What risk are they taking? They didn’t figure out what worked in a disease, or test it (prove that it did work) – someone else did that. They took a drug that someone else did all the work for and bought it to raise the price. Doing it makes sure that enough people will get angry to put the FDA on the hook to make sure it can’t happen again, which will probabkly mean lots of drugs that could help people won’t get made. A good day’s work, if you can stomach it.
    On the other hand, there’s no reason someone else can’t make the drug and undersell them – ultimately, it will result in cystinuria patients getting screwed (the drug price might be $15 or $20/pill and not $1.50), but at least Retrophin won’t get as much as they were hoping for.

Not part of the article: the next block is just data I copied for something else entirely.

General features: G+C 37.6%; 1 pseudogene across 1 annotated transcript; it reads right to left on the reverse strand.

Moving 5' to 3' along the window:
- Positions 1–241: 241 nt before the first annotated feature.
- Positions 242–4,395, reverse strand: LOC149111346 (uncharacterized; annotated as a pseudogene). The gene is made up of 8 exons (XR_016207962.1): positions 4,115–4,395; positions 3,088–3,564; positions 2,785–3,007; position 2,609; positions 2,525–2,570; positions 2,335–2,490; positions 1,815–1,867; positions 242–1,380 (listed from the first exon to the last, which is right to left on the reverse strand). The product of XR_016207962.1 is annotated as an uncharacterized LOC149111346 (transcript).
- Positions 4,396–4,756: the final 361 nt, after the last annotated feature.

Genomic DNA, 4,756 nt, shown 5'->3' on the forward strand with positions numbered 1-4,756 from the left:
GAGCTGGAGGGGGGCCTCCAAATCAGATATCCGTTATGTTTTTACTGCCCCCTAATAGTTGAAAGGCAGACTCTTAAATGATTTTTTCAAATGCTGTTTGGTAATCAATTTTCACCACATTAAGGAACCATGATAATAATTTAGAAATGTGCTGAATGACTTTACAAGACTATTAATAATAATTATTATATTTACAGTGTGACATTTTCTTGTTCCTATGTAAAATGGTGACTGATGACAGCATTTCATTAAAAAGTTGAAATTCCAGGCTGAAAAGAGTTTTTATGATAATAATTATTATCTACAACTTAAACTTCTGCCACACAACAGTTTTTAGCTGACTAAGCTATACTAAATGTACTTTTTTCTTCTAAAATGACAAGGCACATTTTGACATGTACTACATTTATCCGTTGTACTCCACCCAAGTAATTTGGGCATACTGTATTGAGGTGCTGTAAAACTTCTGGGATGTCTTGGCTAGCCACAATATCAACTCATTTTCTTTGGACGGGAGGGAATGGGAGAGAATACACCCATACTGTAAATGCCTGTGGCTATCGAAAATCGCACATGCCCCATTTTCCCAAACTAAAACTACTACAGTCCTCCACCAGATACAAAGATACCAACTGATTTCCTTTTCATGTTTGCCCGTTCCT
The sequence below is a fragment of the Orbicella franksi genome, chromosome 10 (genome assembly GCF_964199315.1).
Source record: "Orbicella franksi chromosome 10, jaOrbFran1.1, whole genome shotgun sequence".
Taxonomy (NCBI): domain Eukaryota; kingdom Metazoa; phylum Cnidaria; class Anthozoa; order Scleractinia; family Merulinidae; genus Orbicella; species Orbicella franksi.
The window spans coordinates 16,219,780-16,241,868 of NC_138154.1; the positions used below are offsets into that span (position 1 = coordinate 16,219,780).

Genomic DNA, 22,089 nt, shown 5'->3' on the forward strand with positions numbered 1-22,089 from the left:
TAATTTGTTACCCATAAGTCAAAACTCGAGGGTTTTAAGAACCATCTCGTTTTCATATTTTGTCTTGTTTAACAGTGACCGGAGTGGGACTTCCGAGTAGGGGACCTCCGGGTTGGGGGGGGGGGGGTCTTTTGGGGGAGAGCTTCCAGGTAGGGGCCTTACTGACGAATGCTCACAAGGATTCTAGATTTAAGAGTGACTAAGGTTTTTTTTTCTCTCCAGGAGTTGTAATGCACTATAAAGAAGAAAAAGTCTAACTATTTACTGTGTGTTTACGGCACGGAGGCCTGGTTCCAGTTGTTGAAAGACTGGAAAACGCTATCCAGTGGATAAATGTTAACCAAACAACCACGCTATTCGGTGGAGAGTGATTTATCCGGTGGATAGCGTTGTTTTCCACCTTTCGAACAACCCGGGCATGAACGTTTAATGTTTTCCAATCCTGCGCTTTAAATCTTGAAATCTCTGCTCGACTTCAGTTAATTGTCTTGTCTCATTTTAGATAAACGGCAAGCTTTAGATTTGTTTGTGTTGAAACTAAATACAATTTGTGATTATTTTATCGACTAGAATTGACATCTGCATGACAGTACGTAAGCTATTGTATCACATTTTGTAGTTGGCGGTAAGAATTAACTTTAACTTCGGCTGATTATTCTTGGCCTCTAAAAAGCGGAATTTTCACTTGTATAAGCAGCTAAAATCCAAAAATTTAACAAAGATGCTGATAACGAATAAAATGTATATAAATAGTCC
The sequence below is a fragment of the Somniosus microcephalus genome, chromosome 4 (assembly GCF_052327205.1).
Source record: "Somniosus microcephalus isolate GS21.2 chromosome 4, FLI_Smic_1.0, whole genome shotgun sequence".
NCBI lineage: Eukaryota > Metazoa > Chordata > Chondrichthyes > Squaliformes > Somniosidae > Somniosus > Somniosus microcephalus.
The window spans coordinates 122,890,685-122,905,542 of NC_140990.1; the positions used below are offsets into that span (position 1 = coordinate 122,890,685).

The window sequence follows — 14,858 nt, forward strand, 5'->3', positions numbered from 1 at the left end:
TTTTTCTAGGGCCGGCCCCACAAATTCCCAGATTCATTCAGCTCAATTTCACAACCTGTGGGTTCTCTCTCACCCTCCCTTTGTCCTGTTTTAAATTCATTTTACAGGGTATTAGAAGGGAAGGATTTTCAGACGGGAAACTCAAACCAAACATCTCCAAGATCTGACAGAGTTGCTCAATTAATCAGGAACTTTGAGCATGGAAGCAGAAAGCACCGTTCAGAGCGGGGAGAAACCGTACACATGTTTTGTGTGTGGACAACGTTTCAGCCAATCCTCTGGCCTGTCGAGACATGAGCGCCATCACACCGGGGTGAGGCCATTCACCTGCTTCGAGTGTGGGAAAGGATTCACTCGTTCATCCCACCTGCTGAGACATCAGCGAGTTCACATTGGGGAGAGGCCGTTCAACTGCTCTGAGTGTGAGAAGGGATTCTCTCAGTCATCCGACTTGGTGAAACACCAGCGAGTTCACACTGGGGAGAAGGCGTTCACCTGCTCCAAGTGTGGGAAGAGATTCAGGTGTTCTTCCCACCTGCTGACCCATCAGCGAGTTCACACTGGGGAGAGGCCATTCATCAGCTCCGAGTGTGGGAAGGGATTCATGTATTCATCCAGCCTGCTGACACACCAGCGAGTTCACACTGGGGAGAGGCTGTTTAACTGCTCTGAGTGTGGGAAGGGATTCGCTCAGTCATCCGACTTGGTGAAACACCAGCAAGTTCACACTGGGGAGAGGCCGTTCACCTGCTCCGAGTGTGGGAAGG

Looking at Retrophin’s pipeline, there’s not much there that someone else didn’t make. Where’s all this R+D you’re talking about?

  13. dcx

    He’s interested in money, and nothing else. The more he can get with less work, the better. Here’s a link to a judgment that went against him for making a large speculative trade without money in his account… http://www.scribd.com/doc/225835093/Shkreli-Lehman-Complaint

  14. Dahm

    I’m a little confused. They can raise the price of this drug to whatever they want, but who’s going to pay? I can say my tee-shirt costs $5,000, but that doesn’t mean anything unless someone is willing and able to buy it at that price. So why haven’t insurance companies laughed in Retrophin’s face and said “no” to this obviously ridiculous price hike for Thiola???

  15. Dahm